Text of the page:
Report from Washington
I often hear in the district that we get outvoted by those living in Northern Virginia.
While the Fifth, Sixth, and Ninth Districts comprising Western and Southside Virginia cover more land, these districts have approximately the same number of people as Northern Virginia’s Eighth, Tenth, and Eleventh Districts. However, the Eighth, Tenth, and Eleventh have had a higher voter turnout over the course of the last few elections.
Accordingly, when one region has more people actually voting, that region has more influence; 1,810,512 Virginians, both Democrats and Republicans, voted at the polls in the recent Super Tuesday presidential primary. In the March 1 primary, 170,801 voted in the Eleventh District, whereas only 118,668 voted in the Ninth.
While some difference could be that the population in the Ninth is not growing like the Eleventh’s, the districts had the same population in 2010. But even in the primary we let the Eleventh District outvote us by 52,133.
Actually showing up at the polls will get the Ninth District more attention. More of our issues will be addressed by statewide officials and those considering running statewide. Whether Democrat or Republican, turning out in higher numbers in the future will increase the Ninth District’s influence. The bottom line is we need to vote in larger numbers.
In the current environment, getting bills through Congress is difficult. Nonetheless, I have had some victories both large and small. As I discussed in a recent column, I am proud to have successfully added to the Sportsmen’s Heritage and Recreational Enhancement (SHARE) Act (H.R. 2406) an amendment that strengthens federal protections for law-abiding Americans who are traveling with firearms. Passage of this amendment as part of the SHARE Act is a legislative victory for civil liberties and Second Amendment rights.
Also, the Environmental Protection Agency (EPA) Regulatory Relief Act of 2011(H.R. 2250), a bill I introduced to serve as a much-needed legislative fix to the Boiler Maximum Achievable Control Technology (MACT) rules. These rules on boilers at schools, hospitals, hotels, businesses, and other facilities needlessly put American jobs at risk.
The EPA Regulatory Relief Act was written to make sure the EPA, when considering such expensive and comprehensive rules on businesses that employ thousands of hardworking Americans, would be able to have flexibility in applying new rules on a myriad of businesses, and to make sure the EPA had sufficient time to get the rules right.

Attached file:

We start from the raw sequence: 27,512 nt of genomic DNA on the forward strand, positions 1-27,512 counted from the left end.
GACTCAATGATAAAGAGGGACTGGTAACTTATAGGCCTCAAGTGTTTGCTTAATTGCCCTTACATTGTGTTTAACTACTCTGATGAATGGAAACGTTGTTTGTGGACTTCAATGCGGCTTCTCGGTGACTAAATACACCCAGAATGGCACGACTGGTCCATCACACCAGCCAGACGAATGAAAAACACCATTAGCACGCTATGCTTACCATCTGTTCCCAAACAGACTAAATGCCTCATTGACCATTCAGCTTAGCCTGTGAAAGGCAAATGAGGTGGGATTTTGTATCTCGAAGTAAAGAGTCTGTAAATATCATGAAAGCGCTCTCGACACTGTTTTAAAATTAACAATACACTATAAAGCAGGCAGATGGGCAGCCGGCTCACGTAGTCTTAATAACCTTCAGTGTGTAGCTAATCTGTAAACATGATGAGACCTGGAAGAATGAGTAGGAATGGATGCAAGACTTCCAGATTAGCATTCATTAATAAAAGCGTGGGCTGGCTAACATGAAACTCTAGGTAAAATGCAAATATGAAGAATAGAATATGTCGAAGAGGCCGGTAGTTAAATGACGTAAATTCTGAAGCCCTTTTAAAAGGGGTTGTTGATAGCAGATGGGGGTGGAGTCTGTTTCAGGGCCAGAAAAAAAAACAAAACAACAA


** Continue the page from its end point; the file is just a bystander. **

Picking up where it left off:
The House passed my bill with strong bipartisan support. A nearly identical Senate bill (S. 1392) had the support of 12 Democrats and 29 Republicans in a Senate then led by then-Majority Leader Harry Reid (D-NV). Despite receiving 52 votes in the Senate, an amendment based off of the EPA Regulatory Relief Act ultimately fell short of the 60 votes required for adoption (see prior columns on the Senate’s 60-vote rule).
Regardless, my bill caused enough of a stir that the EPA changed some of their rules, which helped some American businesses keep employees and jobs.
In another victory, I led the charge in Congress to enact new, common-sense regulations on compounding pharmacies in order to distinguish them from illegal drug manufacturers like the New England Compounding Center (NECC). Tainted sterile injections from the NECC led to a fungal meningitis outbreak. Along with Representatives Gene Green (D-TX) and Diana DeGette, we introduced the bipartisan Compounding Clarity Act of 2013 (H.R. 3089).
Parts of our bill were included in broader, bipartisan, bicameral legislation, the Drug Quality and Security Act (H.R. 3204), signed into law by President Obama, which is a victory for public health and patient safety.
Other victories, though, are smaller. Consider, for example, my two dam bills recently reported out of committee to help complete Jordan Hydroelectric Limited Partnership’s proposed projects at the Army Corps of Engineers’ Gathright Dam in Alleghany County and the Flannagan Dam in Dickenson County. A vote on the floor is expected soon.
I am proud of these wins and others, and will continue fighting for and pursuing victories on behalf of the residents of the Ninth District of Virginia. Voting to oppose a bad bill or bad amendment can also be very important. After all, some bills are dam bills with a slightly different spelling.
If you have legislative ideas, whether large or small, I want to hear them, so feel free to contact my office. You can call my Abingdon office at (276) 525-1405 or my Christiansburg office at (540) 381-5671. To reach my office via email, please visit my website at www.morgangriffith.house.gov.
Also on my website is the latest material from my office, including information on votes recently taken on the floor of the House of Representatives.